Doing small multiples well is hard but Zebra BI makes it easier. It automatically generates your small multiples and scales them for optimal viewing. This is what you need to really make your reports tell a story.
Automated variance calculations
You only need two columns for your basic variance chart, for example: Actual vs. Budget, Actual vs. Forecast or Actual vs. Previous Year. Insert a new Zebra BI PowerCharts custom visual and simply drag the two measures into the corresponding fields in your visualization properties. Look at the variance chart you can create in just three clicks:
All the variances are calculated automatically and you can click on variance values to switch between relative or absolute variance or both at the same time.
The same data set in default Power BI just doesn't look as good or informative.
Why should you use variance calculations?
One of the most important features in any business dashboard is the ability to present variances in a clear and easy-to-understand way that makes an impact. Put simply, variance reports show the difference between the planned or past financial outcomes and the actual financial outcomes. Ant put even more simply - no organization can expect to make informed decisions without insight into actual growth or decline in its KPIs.
Advanced chart types
Once you have your variance chart, there is a lot you can do with it. Start by switching between different chart types by clicking on the < and > arrows to the left and right sides of the visual. You can switch between waterfall charts, integrated variance charts, area charts, and line charts.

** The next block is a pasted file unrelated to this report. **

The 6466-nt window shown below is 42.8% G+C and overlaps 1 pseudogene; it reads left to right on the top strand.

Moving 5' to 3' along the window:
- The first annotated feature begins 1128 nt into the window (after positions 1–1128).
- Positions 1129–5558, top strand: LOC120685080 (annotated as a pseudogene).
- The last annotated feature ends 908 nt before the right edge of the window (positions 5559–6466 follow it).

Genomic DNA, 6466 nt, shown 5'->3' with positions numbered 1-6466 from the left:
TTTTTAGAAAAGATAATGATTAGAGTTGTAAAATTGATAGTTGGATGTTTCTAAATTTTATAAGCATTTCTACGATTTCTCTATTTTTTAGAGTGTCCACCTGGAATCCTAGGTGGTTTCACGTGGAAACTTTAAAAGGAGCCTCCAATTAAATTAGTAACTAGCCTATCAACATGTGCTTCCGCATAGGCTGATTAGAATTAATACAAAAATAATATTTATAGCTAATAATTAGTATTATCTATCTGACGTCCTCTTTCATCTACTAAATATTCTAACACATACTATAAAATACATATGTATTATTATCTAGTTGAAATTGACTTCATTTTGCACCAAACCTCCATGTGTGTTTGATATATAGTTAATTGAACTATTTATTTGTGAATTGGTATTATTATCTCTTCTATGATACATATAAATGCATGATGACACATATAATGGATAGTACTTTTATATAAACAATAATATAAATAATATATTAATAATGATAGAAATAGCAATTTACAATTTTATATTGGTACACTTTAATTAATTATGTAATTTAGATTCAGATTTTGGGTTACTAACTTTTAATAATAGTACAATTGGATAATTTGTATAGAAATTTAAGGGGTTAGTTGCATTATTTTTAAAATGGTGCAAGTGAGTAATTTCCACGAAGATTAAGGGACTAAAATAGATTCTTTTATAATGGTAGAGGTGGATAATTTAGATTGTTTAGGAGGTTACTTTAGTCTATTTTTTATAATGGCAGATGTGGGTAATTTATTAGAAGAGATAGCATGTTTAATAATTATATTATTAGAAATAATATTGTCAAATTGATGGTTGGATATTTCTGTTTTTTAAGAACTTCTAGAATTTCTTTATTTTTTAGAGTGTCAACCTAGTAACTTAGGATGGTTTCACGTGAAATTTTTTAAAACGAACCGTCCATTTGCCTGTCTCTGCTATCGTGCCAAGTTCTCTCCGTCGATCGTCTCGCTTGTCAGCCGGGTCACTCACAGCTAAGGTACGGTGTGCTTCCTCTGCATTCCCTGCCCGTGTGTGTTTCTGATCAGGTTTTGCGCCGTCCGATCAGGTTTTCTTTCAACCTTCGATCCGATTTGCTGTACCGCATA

Integrated variance charts are a powerful way to display actual values as well as absolute and relative deviations. Since both values (actual and deviation) are shown, you can see both the importance of a deviation (its magnitude) as well as its relative share of the actual value at the same time.
When you work with a larger number of data points, use an area chart that also shows actual values as well as deviations in the form of an area between the two values.
When you want to focus on absolute and relative variance, you can use bar and lollipop charts. If you are not working with a time series, use vertical variance charts to display variance by products, countries, profit centers or other "structure" dimensions. Here is a sample of a variance chart detailing product category sales on a given month in a single store.
With just a glance, you can view absolute values and their change on bar charts, while the lollipop charts represent relative growth or decrease in percentages.
Why does selecting the right chart type matter?
Your data needs to tell a story. And to tell a story you need to select the right tools. For example, a waterfall chart is a better tool for a small number of categories. Are you working with a large number of data points? Go for the area chart. By using the correct chart type you will be able to convince, inform and direct your audience.
We prepared a handy infographic to help you select the right chart type.
Custom Visuals will overhaul your Power BI experience
As you analyze and view your data, you need to look at it through a standardized lens that delivers comprehensive and quick insights. This is why Zebra BI is fully IBCS compliant. This means that data is visualized in accordance with best practices to ensure data is delivered clearly, concisely and consistently. And since you're working with Power BI, it means it is available across the cloud, mobile, and desktop versions.
Zebra BI custom visuals for Power BI bring meaningful one-click visuals to users where they need them the most and allow you to communicate and collaborate effectively between organizational units across your entire organization. These custom visuals deliver actionable information that will streamline your decision-making process and support better choices.